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A Funny Thing Happened on the Way to the Olympic Opening Ceremony

How copyright infringement explains modern Russia


So you know how the Olympic opening ceremony was supposed to show us the quintessence of Russia? Well, now it turns out that it really, really has. The essence of Russia was not in the red Constructivist shapes, or the Bolshoi prima, or even the list of writers that Russia has given the world. The essence of Russia was actually in a copyright infringement mini-scandal.

The opening ceremony had barely ended when Russian singer Zemfira (who, just FYI, is gay) wrote on her website that the ceremony had used her song "You Want?" without her permission. "This is a direct violation of copyright," she wrote. "The opening was great! Kostya [Konstantin Ernst, director of the Ceremonies and head of state-owned Channel One], congratulations! But what is this shit? You do whatever you want?"

Okay, so I'm going to answer Zemfira's question for all of you because within the answer lies one of the essences of Russia, and that answer is "Yes."

Yes, Konstantin Ernst basically can do whatever he wants, especially when he is putting on what one foreign correspondent called Cirque du Soleil on acid for his boss, the father of the Russian nation, Vladimir Putin. On this night, even more so than on any other, he can do whatever he damn well wants. For this is the hierarchy in Russia: Putin > Olympics > Ernst> ... > ... > Zemfira's stupid copyright > mere mortals.

That's part one. 

Part two came today when Ernst, in a radio interview, pooh-poohed Zemfira's complaints as well as rumors that she would sue for copyright infringement. Ernst used to run the label that first signed Zemfira, you see, and Ernst reminded listeners that she had broken a contract "five or seven years ago." At the time, Ernst, out of the goodness of his heart, decided not to sue. Now that Zemfira was threatening legal action, Ernst threatened legal war. "She can sue," he said, "but in that case, I'll be forced to return to the story of her broken contract." He added, "I think I did a lot for Zemfira and her career. And this kind of pettiness is embarrassing for such a great singer."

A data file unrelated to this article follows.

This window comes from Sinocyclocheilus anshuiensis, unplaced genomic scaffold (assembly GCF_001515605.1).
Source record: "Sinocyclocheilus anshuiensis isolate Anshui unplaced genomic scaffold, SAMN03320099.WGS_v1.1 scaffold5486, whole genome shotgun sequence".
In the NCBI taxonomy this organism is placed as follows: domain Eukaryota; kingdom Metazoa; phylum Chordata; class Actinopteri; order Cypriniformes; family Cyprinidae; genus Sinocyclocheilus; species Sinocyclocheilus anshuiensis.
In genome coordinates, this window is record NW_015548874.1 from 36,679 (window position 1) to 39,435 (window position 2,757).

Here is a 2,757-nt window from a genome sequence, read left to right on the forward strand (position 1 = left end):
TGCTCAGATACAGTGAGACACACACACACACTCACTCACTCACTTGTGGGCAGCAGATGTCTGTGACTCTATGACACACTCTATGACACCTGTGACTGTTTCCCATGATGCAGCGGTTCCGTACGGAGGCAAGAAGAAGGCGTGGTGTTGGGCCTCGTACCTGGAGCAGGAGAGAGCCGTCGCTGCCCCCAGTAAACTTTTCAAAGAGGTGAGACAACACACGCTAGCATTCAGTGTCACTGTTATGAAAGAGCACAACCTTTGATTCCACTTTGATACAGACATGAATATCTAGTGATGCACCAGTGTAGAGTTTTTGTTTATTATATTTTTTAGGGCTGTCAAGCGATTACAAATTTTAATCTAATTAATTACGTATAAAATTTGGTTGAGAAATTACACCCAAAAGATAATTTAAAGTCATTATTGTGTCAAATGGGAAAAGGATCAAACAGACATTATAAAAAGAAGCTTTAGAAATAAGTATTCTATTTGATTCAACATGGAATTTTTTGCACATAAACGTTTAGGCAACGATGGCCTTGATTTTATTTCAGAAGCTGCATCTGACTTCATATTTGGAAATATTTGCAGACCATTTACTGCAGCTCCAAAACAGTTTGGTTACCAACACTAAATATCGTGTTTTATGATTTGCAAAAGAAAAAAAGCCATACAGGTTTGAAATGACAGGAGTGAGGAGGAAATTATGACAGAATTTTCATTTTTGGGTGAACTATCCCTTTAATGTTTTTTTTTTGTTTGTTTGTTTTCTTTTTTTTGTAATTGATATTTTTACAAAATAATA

If you're following, here are the principles at work:

  • In Russia, the law is not a framework of rules and protections, but a weapon to be used not when it is broken, but when pain needs to be inflicted or pressure exerted.
  • Everyone has shit on everyone in Russia, so be careful how you wield your weapon, lest someone out-blackmail you.
  • If you do something nice and meaningful for someone, you may claim signorial ownership over them.
  • Russian artists are special and they, therefore, are enserfed to the grandeur of the State.
  • Copyright enforcement = embarrassing pettiness. 

And that, folks, is the quintessence of Russia. How very illustrative this opening ceremony was! 

New Republic Senior Editor Julia Ioffe will be writing dispatches from Russia for the duration of the Olympics. For the entire collection of her pieces, click here.